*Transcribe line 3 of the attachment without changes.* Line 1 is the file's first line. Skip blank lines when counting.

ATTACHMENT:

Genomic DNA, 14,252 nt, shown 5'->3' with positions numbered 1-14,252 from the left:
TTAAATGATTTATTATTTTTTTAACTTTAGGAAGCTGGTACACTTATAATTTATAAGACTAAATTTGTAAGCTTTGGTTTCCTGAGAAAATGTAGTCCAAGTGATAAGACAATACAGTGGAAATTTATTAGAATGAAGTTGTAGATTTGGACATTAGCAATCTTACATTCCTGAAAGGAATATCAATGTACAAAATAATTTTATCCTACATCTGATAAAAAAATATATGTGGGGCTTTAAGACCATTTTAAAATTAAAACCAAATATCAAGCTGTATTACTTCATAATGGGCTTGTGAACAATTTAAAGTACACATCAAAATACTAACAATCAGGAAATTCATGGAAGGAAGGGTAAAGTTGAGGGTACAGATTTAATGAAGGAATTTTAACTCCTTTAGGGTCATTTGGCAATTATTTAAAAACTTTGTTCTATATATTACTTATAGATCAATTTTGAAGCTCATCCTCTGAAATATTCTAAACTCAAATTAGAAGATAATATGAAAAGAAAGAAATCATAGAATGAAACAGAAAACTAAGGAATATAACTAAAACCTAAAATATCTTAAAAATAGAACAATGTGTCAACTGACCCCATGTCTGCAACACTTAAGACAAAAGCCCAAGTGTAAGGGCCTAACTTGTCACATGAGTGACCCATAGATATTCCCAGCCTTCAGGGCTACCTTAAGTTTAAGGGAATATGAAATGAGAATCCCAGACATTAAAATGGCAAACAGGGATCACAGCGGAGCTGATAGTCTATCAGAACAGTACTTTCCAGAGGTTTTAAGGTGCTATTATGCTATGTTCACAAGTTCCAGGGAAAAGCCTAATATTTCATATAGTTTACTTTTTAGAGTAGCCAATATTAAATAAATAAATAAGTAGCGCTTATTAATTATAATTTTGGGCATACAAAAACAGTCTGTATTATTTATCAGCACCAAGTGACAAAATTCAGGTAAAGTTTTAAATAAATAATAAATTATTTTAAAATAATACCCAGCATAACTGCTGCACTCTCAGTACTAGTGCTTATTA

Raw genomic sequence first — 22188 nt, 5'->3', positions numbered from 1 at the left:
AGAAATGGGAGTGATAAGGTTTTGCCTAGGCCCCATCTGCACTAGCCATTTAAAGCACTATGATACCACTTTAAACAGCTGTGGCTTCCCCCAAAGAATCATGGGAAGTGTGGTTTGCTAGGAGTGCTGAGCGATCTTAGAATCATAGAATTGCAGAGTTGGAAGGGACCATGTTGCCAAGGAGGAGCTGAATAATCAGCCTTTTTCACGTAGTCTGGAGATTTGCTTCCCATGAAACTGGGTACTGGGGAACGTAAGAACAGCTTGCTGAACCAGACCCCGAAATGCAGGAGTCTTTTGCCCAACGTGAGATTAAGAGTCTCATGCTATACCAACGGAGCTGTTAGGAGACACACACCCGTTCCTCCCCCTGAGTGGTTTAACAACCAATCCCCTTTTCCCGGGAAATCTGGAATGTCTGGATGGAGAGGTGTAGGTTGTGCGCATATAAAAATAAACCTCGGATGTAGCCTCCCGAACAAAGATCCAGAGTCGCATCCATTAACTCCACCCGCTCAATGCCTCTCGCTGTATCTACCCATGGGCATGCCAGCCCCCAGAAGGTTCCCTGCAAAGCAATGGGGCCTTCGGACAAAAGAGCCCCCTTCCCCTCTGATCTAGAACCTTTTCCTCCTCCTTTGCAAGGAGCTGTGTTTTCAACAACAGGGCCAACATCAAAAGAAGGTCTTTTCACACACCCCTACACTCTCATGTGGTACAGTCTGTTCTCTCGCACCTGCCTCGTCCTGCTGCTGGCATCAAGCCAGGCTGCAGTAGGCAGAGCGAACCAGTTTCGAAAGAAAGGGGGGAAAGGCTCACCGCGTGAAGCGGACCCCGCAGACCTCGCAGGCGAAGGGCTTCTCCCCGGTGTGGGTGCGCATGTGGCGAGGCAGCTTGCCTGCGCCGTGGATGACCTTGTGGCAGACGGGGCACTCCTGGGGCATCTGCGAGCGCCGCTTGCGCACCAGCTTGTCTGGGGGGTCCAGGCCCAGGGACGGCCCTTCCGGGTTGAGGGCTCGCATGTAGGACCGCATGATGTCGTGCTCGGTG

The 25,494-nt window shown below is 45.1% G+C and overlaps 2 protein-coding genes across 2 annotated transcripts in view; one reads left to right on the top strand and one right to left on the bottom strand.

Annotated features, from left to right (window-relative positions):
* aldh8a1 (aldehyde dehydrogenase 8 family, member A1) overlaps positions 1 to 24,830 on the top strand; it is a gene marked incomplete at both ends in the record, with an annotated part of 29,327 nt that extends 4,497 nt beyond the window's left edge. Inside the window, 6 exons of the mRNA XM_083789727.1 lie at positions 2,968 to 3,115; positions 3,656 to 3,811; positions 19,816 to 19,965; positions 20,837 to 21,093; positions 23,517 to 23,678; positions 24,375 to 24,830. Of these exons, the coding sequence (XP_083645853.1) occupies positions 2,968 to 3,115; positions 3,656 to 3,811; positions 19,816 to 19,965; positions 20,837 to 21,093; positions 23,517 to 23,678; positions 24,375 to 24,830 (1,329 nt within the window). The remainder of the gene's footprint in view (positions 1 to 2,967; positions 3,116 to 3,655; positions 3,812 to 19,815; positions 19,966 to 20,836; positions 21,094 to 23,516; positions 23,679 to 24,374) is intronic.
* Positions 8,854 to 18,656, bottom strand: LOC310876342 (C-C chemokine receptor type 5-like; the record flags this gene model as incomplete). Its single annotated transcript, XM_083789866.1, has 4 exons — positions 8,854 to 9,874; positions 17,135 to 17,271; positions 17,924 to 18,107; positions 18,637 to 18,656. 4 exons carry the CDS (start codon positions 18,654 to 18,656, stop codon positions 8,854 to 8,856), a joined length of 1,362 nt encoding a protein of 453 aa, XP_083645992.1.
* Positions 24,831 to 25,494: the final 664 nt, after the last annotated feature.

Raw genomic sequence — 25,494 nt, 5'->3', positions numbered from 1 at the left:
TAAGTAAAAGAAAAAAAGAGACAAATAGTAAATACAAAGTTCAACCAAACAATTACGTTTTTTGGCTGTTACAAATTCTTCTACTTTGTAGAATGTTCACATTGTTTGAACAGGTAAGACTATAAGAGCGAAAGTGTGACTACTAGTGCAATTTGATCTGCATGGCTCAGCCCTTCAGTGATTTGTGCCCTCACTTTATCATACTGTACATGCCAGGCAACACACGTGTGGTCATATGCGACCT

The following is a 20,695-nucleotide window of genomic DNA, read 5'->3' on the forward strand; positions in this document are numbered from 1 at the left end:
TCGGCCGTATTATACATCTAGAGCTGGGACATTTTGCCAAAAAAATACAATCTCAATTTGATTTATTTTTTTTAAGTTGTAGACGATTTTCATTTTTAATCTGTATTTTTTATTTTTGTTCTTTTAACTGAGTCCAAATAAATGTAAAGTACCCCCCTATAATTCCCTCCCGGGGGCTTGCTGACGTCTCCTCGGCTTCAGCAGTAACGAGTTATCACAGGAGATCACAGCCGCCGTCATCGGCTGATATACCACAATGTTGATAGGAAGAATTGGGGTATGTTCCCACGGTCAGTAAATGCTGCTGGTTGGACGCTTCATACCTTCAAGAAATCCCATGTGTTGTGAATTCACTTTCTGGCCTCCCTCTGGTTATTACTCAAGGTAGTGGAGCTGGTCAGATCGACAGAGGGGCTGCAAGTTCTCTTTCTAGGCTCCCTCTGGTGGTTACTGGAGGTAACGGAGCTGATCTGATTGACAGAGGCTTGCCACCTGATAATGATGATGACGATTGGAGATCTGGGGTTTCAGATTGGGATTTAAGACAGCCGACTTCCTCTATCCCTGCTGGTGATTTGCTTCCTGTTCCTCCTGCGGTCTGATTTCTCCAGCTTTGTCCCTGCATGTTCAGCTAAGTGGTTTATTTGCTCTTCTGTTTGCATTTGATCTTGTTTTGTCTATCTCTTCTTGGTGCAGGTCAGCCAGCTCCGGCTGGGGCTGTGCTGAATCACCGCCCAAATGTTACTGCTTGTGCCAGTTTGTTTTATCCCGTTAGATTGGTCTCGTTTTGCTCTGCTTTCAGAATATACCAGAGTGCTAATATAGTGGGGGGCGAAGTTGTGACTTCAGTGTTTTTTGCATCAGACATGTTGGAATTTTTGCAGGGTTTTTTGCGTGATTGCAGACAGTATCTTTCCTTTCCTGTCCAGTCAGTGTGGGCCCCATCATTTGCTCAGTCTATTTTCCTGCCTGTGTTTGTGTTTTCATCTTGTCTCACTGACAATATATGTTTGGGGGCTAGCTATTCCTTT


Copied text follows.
Raw genomic sequence first — 22188 nt, 5'->3', positions numbered from 1 at the left: